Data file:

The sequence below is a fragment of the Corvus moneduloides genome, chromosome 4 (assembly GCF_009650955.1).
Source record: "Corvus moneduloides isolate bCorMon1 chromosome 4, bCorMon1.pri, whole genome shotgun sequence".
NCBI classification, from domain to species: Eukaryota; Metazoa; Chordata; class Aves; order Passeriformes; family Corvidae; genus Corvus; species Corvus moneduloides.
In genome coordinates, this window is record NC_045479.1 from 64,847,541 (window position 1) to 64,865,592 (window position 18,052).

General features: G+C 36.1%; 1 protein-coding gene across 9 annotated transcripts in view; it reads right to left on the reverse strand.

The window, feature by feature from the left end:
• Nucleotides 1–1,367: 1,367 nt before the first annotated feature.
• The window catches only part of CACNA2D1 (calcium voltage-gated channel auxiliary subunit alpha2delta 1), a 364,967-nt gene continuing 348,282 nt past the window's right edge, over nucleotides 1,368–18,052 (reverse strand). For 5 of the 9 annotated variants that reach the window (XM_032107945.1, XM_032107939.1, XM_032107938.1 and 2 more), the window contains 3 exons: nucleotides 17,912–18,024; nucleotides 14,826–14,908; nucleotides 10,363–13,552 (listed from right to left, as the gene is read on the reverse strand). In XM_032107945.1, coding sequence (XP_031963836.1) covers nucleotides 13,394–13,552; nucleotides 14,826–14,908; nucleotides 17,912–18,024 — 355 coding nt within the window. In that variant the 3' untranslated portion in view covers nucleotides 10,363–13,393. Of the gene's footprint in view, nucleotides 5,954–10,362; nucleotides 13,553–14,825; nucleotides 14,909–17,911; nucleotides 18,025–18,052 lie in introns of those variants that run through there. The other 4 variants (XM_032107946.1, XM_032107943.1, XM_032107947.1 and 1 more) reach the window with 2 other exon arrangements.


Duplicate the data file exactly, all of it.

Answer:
The sequence below is a fragment of the Corvus moneduloides genome, chromosome 4 (assembly GCF_009650955.1).
Source record: "Corvus moneduloides isolate bCorMon1 chromosome 4, bCorMon1.pri, whole genome shotgun sequence".
NCBI classification, from domain to species: Eukaryota; Metazoa; Chordata; class Aves; order Passeriformes; family Corvidae; genus Corvus; species Corvus moneduloides.
In genome coordinates, this window is record NC_045479.1 from 64,847,541 (window position 1) to 64,865,592 (window position 18,052).

General features: G+C 36.1%; 1 protein-coding gene across 9 annotated transcripts in view; it reads right to left on the reverse strand.

The window, feature by feature from the left end:
• Nucleotides 1–1,367: 1,367 nt before the first annotated feature.
• The window catches only part of CACNA2D1 (calcium voltage-gated channel auxiliary subunit alpha2delta 1), a 364,967-nt gene continuing 348,282 nt past the window's right edge, over nucleotides 1,368–18,052 (reverse strand). For 5 of the 9 annotated variants that reach the window (XM_032107945.1, XM_032107939.1, XM_032107938.1 and 2 more), the window contains 3 exons: nucleotides 17,912–18,024; nucleotides 14,826–14,908; nucleotides 10,363–13,552 (listed from right to left, as the gene is read on the reverse strand). In XM_032107945.1, coding sequence (XP_031963836.1) covers nucleotides 13,394–13,552; nucleotides 14,826–14,908; nucleotides 17,912–18,024 — 355 coding nt within the window. In that variant the 3' untranslated portion in view covers nucleotides 10,363–13,393. Of the gene's footprint in view, nucleotides 5,954–10,362; nucleotides 13,553–14,825; nucleotides 14,909–17,911; nucleotides 18,025–18,052 lie in introns of those variants that run through there. The other 4 variants (XM_032107946.1, XM_032107943.1, XM_032107947.1 and 1 more) reach the window with 2 other exon arrangements.